Conrad Bowlin was a highly successful entrepreneur and one of Clarksville’s greatest ambassadors. After he and wife Peggy moved to the area in 1978, Bowlin gave his time and talents to the community he loved, founding and providing the vision for CEDA (Clarksville Economic Development Association), serving as a member of the Community Memorial Healthcenter Board, as a Vice President of the Mecklenburg County Community Services Corporation (MCCSC, the owners of the Clarksville Enrichment Complex), and serving on Clarksville Town Council and the board of the Economic Development Association for Mecklenburg County.
Dr. Charles Harper Crowder Jr. of South Hill had a long and distinguished medical career, before, during and after his tenure as Chief of Staff at Community Memorial Healthcenter. His service included a stint as a regimental surgeon in the U.S. Army during the Korean War, a Fellowship at Bellevue Medical Center in New York and an externship at Western State Hospital in Staunton. He was named Virginia‘s Family Physician of the Year for 2001.
He also became a state and national leader in the practice of family medicine, all while serving his community as a member of the South Hill Lions Club, Town Council, Historical Society of Mecklenburg County, and President of the South Hill Chamber of Commerce.
William Nicholas “Billy Nick” Bracey was Commissioner of Revenue for Mecklenburg County for 28 years, a licensed funeral director for 15 years with the former Crews Funeral Home, a U.S. Army veteran, a member of American Legion Post #79 and the South Hill Moose Lodge. He was also considered an institution in Mecklenburg County government, said by friends to have “eaten, slept, and lived Mecklenburg.”
As Commissioner of Revenue, Bracey will be remembered for bringing technology improvements to the office, while providing steady guidance on fiscal matters to the Board of Supervisors and others.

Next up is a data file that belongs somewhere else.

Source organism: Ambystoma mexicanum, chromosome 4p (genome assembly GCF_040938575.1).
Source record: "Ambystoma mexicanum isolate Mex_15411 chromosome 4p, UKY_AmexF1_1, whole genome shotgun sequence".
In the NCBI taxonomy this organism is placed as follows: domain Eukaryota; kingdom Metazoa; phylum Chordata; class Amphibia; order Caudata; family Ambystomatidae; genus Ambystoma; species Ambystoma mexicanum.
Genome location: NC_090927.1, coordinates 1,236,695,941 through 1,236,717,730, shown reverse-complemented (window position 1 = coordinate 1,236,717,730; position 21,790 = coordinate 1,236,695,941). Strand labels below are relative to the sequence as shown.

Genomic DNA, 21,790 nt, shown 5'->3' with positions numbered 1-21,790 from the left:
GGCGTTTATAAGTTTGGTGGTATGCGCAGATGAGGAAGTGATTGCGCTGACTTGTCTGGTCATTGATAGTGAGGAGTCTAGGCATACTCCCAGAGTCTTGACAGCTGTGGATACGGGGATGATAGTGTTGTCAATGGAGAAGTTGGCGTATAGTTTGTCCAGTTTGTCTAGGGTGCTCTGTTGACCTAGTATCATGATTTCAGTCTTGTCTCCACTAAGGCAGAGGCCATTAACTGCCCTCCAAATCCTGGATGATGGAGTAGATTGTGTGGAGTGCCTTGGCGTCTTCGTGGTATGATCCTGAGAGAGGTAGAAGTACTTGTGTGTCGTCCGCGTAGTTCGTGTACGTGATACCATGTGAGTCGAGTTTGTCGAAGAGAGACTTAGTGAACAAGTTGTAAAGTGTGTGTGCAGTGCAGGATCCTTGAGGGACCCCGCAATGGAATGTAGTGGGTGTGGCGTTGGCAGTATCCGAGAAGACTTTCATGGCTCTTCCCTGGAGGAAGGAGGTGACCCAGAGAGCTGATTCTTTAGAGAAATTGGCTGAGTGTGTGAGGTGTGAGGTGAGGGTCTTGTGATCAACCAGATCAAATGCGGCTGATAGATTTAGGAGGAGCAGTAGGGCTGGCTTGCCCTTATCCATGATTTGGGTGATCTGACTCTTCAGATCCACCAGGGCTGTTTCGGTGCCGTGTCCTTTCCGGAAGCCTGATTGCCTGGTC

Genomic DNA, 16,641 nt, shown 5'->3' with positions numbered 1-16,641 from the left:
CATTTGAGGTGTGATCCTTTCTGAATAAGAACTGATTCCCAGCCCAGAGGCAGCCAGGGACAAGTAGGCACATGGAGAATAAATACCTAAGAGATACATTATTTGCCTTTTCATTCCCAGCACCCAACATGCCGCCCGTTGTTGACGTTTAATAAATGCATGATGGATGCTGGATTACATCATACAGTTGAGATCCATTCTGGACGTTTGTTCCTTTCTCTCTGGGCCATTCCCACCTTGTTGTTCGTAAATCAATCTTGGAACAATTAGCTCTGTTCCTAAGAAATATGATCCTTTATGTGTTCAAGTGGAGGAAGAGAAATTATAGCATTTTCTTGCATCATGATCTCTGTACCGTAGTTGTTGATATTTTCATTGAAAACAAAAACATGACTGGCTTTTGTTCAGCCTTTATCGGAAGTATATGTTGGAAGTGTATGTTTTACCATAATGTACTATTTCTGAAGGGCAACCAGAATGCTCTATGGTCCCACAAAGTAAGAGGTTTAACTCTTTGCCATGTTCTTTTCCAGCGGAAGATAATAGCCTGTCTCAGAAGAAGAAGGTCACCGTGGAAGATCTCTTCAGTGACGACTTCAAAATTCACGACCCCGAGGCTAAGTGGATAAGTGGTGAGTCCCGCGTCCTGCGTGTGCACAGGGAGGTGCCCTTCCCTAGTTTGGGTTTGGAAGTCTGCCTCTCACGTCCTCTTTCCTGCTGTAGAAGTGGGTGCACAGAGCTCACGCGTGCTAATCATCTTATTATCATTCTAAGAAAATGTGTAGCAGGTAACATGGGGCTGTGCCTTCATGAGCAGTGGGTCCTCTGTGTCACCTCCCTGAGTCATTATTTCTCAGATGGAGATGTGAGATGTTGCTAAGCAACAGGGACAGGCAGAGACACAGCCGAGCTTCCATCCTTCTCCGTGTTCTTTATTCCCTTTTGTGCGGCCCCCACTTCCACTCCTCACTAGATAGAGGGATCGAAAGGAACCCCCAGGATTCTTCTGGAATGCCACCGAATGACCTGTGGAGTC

Tucker C. Watkins IV of Randolph was a former chairman of the Fifth District Republican Party and a party stalwart who worked on the campaigns of several notable Republican officeholders, including George Allen and Virgil Goode. His family and friends will remember him for his passion towards life, politics, and country. He was active in Mecklenburg County politics, serving as an advisor to elected officials who included Clarksville State Senator Frank Ruff.
Watkins gained renown for his activism with the Republican Party, which included an appearance on national television at the 2004 Republican National Convention during which he wore a “Purple Heart Bandaid” mocking then-Democratic Presidential nominee John Kerry. Similar to Kerry, Watkins was a decorated war hero who fought in Vietnam and earned both the Bronze Star and the Purple Heart.
Ivory Johnson was first and foremost a teacher, but to those who played basketball at Bluestone High School and middle school he was “coach.”
After graduating from Winston-Salem State University in 1972, Johnson spent most of his adult life as an educator. He was a retiree of the Virginia School System, who continued to work at Pinkston Street Elementary School in Henderson, N.C., until his premature death at age 62.
His skills as an educator and coach earned Johnson a place in the Atkins High School (his high school alma mater in Winston Salem) Hall of Fame in 2010.